A jury found Horace Wright, Jr. guilty of selling cocaine. He appeals from the judgment entered on that conviction.
Wright asserts, in his single enumeration of error, that the trial court erred in admitting similar transaction evidence. In his brief, however, Wright does not argue that the trial court erred in admitting the similar transactions evidence. In fact, he appears to concede that the similar transactions were properly admitted, but argues that the limited purpose charge given to the jury when the evidence was introduced was insufficient. "On appeal an enumeration of error cannot be enlarged by brief to give appellate viability to an issue not contained in the original enumeration. [Cit.]" Chezem v. State, 199 Ga. App. 869
, 870 (2) (406 SE2d 522
) (1991). Therefore, Wright's argument regarding the sufficiency of the limiting instruction is not properly before us for consideration.
Although we do not reach the merits of his argument, we note that Wright's argument raises an issue recently addressed by this Court in Belt v. State, 227 Ga. App. 425 (489 SE2d 157) (1997)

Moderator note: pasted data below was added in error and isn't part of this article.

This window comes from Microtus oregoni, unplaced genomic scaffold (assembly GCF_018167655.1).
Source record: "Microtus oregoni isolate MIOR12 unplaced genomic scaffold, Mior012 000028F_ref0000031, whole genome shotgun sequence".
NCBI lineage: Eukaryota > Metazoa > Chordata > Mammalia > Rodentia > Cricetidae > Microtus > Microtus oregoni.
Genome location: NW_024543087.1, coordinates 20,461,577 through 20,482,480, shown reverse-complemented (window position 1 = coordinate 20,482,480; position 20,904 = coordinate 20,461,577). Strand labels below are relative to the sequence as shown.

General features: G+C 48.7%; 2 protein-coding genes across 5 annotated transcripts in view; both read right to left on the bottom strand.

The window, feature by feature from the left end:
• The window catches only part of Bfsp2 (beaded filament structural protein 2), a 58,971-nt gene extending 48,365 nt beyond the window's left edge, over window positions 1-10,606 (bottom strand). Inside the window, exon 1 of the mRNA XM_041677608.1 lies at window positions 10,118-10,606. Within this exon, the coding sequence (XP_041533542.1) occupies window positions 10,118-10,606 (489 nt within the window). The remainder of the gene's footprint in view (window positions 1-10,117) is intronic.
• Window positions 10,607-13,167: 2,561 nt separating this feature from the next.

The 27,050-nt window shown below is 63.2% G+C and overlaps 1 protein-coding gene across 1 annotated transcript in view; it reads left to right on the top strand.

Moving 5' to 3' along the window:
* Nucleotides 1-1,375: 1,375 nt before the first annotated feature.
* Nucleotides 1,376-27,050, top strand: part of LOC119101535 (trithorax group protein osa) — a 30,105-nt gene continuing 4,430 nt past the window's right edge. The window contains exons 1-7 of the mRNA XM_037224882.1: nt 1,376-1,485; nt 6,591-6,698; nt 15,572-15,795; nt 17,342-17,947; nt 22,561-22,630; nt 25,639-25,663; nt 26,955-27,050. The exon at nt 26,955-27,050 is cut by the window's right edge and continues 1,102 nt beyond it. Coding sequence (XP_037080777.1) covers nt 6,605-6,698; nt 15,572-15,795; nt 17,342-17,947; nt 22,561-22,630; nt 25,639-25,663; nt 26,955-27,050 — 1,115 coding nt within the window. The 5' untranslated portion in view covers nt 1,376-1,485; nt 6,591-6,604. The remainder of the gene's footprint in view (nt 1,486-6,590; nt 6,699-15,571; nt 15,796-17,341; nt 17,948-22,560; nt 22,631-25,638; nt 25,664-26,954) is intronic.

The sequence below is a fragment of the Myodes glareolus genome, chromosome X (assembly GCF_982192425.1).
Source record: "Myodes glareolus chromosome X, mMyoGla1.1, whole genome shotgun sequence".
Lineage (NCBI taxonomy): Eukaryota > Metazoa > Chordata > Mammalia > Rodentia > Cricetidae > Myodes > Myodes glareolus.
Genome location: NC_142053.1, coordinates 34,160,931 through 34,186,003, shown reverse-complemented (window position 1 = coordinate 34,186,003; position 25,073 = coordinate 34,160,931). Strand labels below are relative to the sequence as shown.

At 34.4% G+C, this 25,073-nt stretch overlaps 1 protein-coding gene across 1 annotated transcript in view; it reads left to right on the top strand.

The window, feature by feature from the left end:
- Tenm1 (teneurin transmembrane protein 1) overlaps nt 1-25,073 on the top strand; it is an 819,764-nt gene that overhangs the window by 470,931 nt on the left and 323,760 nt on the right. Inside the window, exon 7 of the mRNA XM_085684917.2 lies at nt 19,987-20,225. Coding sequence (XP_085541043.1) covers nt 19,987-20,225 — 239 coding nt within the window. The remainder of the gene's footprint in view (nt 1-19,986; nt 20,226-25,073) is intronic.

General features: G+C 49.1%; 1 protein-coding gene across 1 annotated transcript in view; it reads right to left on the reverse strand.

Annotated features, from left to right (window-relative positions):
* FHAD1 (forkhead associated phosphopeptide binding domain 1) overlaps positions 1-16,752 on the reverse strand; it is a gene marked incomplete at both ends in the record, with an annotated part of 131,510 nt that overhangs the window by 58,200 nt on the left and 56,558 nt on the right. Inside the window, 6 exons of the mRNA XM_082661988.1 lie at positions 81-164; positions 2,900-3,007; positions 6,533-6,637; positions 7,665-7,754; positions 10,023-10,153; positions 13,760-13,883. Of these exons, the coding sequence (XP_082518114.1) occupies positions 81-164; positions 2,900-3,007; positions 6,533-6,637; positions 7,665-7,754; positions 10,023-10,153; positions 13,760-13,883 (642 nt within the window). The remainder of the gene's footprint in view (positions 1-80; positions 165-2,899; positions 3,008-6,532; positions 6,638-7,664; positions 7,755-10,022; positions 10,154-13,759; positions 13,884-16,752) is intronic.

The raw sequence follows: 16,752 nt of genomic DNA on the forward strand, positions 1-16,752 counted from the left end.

. There, a sharply divided court held that the total failure of a trial court to give a limiting instruction contemporaneously with the admission of similar transaction evidence may constitute reversible error even in the absence of an objection during trial. Here, in the colloquy between the trial court and counsel at the time the evidence was admitted, the judge specifically delineated the limited purposes for which the evidence was being admitted. This colloquy took place in the jury's presence. The limited purpose for which the evidence was admitted was not presented to the jury in the form of a jury instruction, however. No objection was made. While the procedure followed by the trial court in this case raises several interesting questions in light of Belt, supra, they are not properly before us for review.
Lloyd J. Matthews, for appellant.